What are your pipelines made out of?

Editorial by Chezney Martin

Peru faced three oil spills in one month this year, Nigeria experienced an oil leak that went into local creeks after a key pipeline was sabotaged this past January, the North Slope was flooded with 1,000 barrels of oil in Alaska last November, and in May of this year, the Gulf of Mexico saw a largely unnoticed spill of 90,000 gallons of oil leak out, after a fault in a pipeline remained unfixed since May 2011.

The videos of fishermen crying as oil suffocates the very fish that were once lifeblood to their families, the comparison photos of the differences between water sources before and after a spill, and the posts on social media expressing outrage and confusion; they’ve each become the stories we don’t really want to see or hear.

But that’s just it. Although it doesn’t make the situations of those affected by oil leaks to be any less hard to swallow — something that isn’t very well circulated is the direct cause of pipeline leaks.

Each oil, the way it is spilled and even the type of environment it comes into contact with has to be assessed when trying to figure out how bad a spill is. The types of oil vary and their effects on the environment differ as well — the two types of oil are commonly considered sweet and sour or “light” and “heavy.” Gasoline and diesel fuel fall into the light category, while bunker oils that fuel ships and other large vehicles are considered heavy.

Light oils evaporate quickly, so if they are spilled in a marine environment they don’t tend to remain for very long. But, light oils carry two significant dangers; one is being toxic to animals they come into contact with by physical contact or inhalation, and second, their likeliness of being set aflame.

Heavy oils on the other hand are the sticky and tar-like oils that can remain in an environment for months if not years if they are not removed properly. These oils are less acutely toxic, but their short-term effect is the possibility of smothering nearby organisms as well as coating them and preventing body-temperature control. As well, heavy oils seem to carry the worst long-term effects, as many can cause chronic health problems such as tumours.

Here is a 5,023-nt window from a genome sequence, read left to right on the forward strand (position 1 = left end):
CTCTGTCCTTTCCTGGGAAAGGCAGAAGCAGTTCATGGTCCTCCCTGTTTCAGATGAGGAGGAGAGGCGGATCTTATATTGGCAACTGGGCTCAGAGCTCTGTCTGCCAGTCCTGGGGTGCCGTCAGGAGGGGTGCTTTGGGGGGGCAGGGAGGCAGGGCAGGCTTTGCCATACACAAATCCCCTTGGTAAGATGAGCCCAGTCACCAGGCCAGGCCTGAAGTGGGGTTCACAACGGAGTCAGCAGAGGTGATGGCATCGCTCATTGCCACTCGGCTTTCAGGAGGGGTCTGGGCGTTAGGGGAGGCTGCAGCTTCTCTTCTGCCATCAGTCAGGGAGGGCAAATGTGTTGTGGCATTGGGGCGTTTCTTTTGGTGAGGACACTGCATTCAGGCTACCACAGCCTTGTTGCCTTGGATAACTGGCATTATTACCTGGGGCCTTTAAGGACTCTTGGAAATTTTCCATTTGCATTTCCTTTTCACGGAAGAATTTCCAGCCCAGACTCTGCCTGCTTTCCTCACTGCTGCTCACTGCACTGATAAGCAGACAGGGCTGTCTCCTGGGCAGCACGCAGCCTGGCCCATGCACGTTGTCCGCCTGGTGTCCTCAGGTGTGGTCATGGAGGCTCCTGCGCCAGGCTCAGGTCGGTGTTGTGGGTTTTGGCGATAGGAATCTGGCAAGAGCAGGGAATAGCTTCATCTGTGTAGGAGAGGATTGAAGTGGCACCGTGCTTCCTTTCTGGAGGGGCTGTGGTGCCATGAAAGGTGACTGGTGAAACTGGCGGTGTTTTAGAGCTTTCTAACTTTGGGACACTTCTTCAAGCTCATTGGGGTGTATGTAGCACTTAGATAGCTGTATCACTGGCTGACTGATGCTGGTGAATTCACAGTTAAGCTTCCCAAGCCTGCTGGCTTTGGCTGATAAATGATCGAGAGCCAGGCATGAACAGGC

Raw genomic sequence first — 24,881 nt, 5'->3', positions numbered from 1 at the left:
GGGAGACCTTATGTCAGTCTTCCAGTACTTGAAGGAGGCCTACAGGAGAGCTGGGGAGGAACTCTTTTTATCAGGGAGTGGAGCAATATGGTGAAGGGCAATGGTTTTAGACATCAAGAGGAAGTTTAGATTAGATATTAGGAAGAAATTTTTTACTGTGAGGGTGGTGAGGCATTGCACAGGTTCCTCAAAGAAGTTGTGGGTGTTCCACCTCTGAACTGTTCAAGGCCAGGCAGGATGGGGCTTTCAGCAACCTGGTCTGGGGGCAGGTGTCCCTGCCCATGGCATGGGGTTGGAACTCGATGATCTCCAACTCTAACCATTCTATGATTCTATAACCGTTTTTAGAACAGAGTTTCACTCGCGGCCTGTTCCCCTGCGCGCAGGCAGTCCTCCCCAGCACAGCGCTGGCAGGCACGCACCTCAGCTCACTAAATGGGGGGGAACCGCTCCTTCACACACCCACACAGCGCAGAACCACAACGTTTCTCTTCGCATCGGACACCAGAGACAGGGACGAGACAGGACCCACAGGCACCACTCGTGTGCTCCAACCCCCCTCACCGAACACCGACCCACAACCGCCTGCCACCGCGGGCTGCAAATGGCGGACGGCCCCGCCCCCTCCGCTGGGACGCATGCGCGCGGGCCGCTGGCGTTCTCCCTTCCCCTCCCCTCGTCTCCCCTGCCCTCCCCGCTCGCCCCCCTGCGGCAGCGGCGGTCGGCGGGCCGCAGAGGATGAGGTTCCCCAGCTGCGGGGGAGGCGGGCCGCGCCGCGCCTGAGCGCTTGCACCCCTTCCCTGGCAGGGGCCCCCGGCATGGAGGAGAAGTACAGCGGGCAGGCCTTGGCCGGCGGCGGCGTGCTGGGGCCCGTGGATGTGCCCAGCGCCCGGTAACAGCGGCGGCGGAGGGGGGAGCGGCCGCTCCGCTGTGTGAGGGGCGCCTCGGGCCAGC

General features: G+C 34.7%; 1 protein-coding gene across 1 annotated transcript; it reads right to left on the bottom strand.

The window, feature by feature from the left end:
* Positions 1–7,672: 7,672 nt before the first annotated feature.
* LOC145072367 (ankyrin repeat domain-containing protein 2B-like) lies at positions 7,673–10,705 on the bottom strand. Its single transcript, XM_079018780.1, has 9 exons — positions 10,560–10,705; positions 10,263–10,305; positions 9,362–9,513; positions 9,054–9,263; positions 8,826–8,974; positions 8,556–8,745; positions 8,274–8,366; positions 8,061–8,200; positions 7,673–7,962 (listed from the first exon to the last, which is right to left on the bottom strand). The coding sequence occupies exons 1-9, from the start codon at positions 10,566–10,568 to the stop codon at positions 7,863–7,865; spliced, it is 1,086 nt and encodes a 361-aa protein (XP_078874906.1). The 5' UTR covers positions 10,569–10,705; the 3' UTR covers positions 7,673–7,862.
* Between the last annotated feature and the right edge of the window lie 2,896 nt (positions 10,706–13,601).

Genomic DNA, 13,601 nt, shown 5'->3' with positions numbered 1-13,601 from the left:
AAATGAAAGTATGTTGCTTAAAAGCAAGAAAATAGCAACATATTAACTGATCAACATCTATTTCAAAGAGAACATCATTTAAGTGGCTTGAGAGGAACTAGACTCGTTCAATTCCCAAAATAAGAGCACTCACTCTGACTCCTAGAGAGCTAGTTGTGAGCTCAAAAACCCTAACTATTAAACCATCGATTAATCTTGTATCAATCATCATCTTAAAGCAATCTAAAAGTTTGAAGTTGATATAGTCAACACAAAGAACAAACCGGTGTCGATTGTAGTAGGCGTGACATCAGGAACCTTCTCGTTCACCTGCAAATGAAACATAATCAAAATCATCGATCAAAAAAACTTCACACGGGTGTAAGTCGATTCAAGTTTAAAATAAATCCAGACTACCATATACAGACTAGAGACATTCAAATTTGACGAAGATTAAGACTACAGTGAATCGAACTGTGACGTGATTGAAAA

Nonetheless, crude oils are transported through pipelines. In the Canadian pipeline network more than two million barrels of oil are transported per day — that’s enough to fill two Olympic swimming pools. As well, these pipelines are made from carbon steel, which makes them susceptible to corrosion, even with an anti-corrosion coating.

There are three types of oil pipelines and they are listed as: gathering lines which travel short distances and move unprocessed product to oil storage tanks, feeder lines which carry product from oil storage tanks to transmission lines, and transmission lines which transfer the product to consuming areas. So, for transmission lines — and there is 100,000 kilometres of them in Canada — there has to be 0.05 per cent water content.

Why? Because the water in the oil is what causes most leaks in the pipelines through internal corrosion. External corrosion however, is caused by the electrochemical interaction between the pipe and the surrounding environment — which tends to be underground — after the pipes protective epoxy loosens in time.

The point being made is that the percentage of oil spills that have contaminated water in the last decade globally have accumulated to being unreasonably terrible when we can pinpoint what causes major leaks. Let’s just remember that roughly 70 per cent of the earth is water, but only 1 per cent of that water is useable.

So, why make pipelines out of carbon steel?

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